Microsoft Sells $19.75 Billion of Bonds in Its Biggest Ever Sale

Microsoft Joins Companies in Deep End of Bond Pool

Microsoft Corp. raised $19.75 billion in the third-largest U.S. corporate bond sale of the year to help finance its planned purchase of LinkedIn Corp.

Investors put in more than $50 billion of orders for the deal in the software maker’s biggest ever sale. The strong demand helped Microsoft to borrow at lower rates than it paid for the $13 billion of bonds it raised in October. It also saved about $40 million in annual interest payments compared with what it was offering to pay initially, according to people familiar with the matter.

Investors have been clamoring for U.S. corporate debt in recent months. Yields are turning negative on a growing number of bonds globally as central banks in Japan and Europe ramp up stimulus packages, spurring money managers to seek higher returns in the U.S.

"You have the entire world looking for a place to put money, and when you compare Microsoft to negative yields, the tech company looks awfully attractive," said Jon Cartwright, a senior corporate bond analyst at Ameriprise Financial Inc.

Issuers are taking note. Monday was the busiest for U.S. corporate bond sales since May 17, and the fifth busiest of the year. As of the early afternoon in New York, more than $23 billion were expected to be issued. 

"What we’ve seen in the past few weeks is an indication of what we could continue to see in the coming weeks or even months," said Dorian Garay, portfolio manager at NN Investment Partners, which manages more than $215 billion of assets.

Microsoft in June announced plans to buy LinkedIn for $26.2 billion, which it said it would fund primarily through issuing new debt. The software maker said it expects to close that purchase by the end of this year.

Proceeds from this bond sale may also be used for general corporate purposes including working capital, debt repayments, and share buybacks, the company said in a filing.

S&P Global Ratings assigned the bonds the top AAA grade in a note reviewing the sale on Monday. Moody’s Investors Service also gave the bonds its top grade. CreditSights, a research firm, recommended that investors buy the securities, and changed its rating on the company’s bonds to the equivalent of a "buy" from the equivalent of a "hold."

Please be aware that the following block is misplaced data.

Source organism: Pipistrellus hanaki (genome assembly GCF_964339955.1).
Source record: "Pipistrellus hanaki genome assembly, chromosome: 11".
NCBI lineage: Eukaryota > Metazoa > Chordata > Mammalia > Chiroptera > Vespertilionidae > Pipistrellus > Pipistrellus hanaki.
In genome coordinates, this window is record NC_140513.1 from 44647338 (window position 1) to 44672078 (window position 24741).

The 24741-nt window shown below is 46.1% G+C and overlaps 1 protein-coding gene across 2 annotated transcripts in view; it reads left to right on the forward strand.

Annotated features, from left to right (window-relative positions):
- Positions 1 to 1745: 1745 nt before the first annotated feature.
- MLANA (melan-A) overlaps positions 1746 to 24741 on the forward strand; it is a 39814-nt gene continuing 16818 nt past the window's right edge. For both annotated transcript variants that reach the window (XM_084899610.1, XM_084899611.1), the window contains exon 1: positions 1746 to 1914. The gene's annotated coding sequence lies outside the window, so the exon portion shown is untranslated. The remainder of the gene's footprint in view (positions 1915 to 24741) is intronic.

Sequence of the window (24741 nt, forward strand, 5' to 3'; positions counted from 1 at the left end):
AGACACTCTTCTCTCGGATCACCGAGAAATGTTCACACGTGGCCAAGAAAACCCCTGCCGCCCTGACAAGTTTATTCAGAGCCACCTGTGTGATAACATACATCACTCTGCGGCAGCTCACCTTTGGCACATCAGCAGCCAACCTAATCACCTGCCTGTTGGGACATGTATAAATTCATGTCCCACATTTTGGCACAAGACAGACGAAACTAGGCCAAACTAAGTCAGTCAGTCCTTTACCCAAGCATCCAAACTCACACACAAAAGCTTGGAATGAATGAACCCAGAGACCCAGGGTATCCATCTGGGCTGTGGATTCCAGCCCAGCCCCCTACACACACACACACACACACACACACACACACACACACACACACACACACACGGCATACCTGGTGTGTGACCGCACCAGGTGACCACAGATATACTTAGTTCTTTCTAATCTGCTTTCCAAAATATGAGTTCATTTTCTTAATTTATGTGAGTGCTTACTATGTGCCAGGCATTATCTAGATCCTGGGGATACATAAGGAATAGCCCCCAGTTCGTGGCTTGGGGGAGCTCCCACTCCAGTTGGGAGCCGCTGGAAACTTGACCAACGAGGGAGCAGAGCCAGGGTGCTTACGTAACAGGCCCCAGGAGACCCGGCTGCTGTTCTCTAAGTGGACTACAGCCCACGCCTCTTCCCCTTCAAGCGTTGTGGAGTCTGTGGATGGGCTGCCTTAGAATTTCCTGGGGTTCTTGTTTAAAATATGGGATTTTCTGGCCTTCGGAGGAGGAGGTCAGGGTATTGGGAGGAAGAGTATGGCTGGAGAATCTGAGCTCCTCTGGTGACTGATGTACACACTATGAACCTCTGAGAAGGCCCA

The longest portion of the debt is a 40-year bond that yields 1.8 percentage points above Treasuries. That risk premium was down from initial discussions of about 2 percentage points, the people said, who asked not to be identified because the matter is private. Each of the seven parts of the offering was sold with a coupon that was 0.2 percentage point below the originally discussed levels.

Bank of America Corp., JPMorgan Chase & Co. and Wells Fargo & Co. managed the bond sale.

Good Timing

Strong demand helped Microsoft borrow more cheaply than it did when it last sold debt, its $13 billion deal in October. For example, the yield on its 30-year bonds was 3.7 percent on Monday, it said in a statement, compared with 4.45 percent in October. 

Much of that decline was because overall bond yields are lower as Treasury prices have jumped. But yields relative to Treasuries, a measure of risk premium known as spreads, also shrunk for most parts of the deal. Monday’s 30-year bonds were sold at 1.45 percentage points above Treasuries, compared with October’s 1.5 percentage points.

Spreads have narrowed for U.S. investment-grade corporate bonds broadly, reaching 1.46 percentage points last week, the lowest level in more than a year, from as much as 2.21 percentage points in mid-February, according to Bank of America Merrill Lynch index data. Risk premiums fall as investor demand for bonds increases.

Tax Efficiency

Microsoft’s bond sale is the third biggest of the year, behind Anheuser-Busch InBev NV’s $46 billion offering in January and Dell Inc.’s $20 billion deal in May.

On Thursday, Apple Inc. sold $7 billion of bonds. Investors opened their wallets for the iPhone maker, allowing the company to lower yields on all portions of the offering, which was funding shareholder buybacks.

Like Apple, Microsoft’s debt issuance is tied to avoiding an increase in its tax bill. Companies with cash holdings from overseas profits have to pay a 35 percent tax to repatriate those funds to the U.S. Rather than use that cash to fund its acquisition and pay the hefty taxes that result, it is far cheaper for large multinationals like Microsoft to borrow the funds.

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